European Archaeological Center
The European Archaeological Centre is located some 20 km east of Autun close to Bibracte, the ancient hillside that contains the remains of the first Gallic civilisation. The Mont Beuvray site represented an unhoped-for fund of information for archaeologists. The research centre built there comprises three movements: the excavations of the site proper; a scientific base, installed in the village of Glux-en-Glenne, for the scientists and researchers exploiting the finds; and the museum, located on a ridge lower down the slope, which is nourished by their work and presents it to the public. Topographically, these three places represent the points of a triangle and are all within sight of one another. In establishing the territorial, landscape and architectural layout of this project, the architect has taken advantage of this resonance between the functional diagram and the lie of the land.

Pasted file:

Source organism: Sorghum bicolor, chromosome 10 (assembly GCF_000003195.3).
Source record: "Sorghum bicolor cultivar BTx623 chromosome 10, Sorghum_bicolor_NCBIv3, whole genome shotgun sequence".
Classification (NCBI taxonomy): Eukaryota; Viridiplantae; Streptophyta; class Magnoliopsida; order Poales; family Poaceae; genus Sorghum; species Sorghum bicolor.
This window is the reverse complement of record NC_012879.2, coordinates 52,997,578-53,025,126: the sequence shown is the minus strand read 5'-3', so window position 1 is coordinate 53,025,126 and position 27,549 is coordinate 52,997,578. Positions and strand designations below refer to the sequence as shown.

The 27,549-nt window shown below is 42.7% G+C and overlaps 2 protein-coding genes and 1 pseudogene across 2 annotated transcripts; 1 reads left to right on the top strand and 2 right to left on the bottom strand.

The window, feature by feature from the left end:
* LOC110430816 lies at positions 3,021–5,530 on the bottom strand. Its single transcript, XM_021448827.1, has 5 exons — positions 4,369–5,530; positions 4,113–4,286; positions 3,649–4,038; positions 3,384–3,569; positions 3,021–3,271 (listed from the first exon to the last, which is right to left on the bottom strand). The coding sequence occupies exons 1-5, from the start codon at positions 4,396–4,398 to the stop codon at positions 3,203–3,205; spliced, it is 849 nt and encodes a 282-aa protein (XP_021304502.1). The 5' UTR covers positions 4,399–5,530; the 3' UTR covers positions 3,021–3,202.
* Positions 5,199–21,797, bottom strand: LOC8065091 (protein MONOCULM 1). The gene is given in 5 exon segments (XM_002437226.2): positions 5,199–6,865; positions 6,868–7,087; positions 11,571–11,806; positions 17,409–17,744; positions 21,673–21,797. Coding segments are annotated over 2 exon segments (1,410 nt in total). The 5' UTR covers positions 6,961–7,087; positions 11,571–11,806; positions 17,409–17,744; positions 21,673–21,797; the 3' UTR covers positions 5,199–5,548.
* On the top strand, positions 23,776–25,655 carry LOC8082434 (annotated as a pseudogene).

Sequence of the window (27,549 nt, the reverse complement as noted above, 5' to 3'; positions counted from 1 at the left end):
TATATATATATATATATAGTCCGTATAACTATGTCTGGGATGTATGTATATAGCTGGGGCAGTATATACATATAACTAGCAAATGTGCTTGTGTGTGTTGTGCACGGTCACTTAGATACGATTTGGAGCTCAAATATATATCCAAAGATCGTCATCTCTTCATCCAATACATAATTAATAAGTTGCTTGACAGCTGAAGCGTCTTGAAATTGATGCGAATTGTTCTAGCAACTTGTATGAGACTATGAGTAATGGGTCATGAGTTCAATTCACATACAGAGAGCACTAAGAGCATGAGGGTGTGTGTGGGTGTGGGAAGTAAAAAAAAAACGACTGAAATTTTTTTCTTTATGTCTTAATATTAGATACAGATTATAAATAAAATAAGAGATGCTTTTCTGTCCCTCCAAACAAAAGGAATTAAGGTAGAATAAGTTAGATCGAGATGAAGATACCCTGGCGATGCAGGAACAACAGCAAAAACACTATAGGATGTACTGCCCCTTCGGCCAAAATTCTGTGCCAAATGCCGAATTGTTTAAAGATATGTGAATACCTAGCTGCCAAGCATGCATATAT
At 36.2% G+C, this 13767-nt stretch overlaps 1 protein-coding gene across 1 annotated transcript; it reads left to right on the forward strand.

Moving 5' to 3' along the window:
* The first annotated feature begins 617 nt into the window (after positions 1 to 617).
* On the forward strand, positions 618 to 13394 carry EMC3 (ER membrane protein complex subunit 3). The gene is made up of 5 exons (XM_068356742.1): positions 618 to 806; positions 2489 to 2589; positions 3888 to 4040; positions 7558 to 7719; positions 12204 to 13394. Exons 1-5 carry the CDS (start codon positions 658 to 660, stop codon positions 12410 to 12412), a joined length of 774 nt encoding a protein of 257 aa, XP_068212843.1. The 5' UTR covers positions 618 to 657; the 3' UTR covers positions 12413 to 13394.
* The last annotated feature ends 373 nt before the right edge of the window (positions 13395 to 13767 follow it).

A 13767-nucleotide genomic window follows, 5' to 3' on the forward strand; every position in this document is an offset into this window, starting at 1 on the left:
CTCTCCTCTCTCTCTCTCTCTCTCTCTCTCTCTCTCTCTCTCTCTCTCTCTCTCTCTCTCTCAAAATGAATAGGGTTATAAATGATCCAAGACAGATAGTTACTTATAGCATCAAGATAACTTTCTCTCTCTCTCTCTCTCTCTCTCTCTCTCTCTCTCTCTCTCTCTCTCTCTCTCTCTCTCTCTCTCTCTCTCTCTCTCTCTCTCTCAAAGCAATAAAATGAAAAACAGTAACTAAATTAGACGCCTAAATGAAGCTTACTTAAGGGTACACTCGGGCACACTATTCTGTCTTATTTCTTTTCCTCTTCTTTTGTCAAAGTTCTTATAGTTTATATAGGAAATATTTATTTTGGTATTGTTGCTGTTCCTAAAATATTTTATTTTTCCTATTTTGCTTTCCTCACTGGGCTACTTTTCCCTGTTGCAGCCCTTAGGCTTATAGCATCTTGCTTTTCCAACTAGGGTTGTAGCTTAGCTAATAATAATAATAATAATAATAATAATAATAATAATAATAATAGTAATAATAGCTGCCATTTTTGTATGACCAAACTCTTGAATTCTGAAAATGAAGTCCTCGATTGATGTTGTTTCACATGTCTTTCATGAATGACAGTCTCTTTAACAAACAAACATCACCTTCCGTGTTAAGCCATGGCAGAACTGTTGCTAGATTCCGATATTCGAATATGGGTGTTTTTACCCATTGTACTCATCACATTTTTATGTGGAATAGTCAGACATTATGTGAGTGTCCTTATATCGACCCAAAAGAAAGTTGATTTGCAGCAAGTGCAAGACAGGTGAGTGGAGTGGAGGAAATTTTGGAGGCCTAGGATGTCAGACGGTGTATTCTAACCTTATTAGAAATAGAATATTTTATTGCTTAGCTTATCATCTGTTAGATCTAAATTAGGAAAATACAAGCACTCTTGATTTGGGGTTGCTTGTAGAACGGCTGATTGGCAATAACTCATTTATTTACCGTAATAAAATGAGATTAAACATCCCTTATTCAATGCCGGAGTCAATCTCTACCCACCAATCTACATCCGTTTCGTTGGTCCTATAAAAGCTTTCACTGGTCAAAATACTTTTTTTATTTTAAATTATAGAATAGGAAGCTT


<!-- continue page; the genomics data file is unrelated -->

The importance in archaeological work of themes of hollowness, excavation and foundations also informed the project. A recurrent system serves as a common base to the different projects contained in the programme. Founded on the setting into place of a coherent and unitary architectural language, the system enables the different dimensions to be regulated on the territorial scale as well as in the details. It introduces a pre-established order that guarantees the insertion and identification of the interventions. The inflexions of their specific characteristics regulate the choices made for each project and they enrich and temper whatever rigidity the system might have in appearance.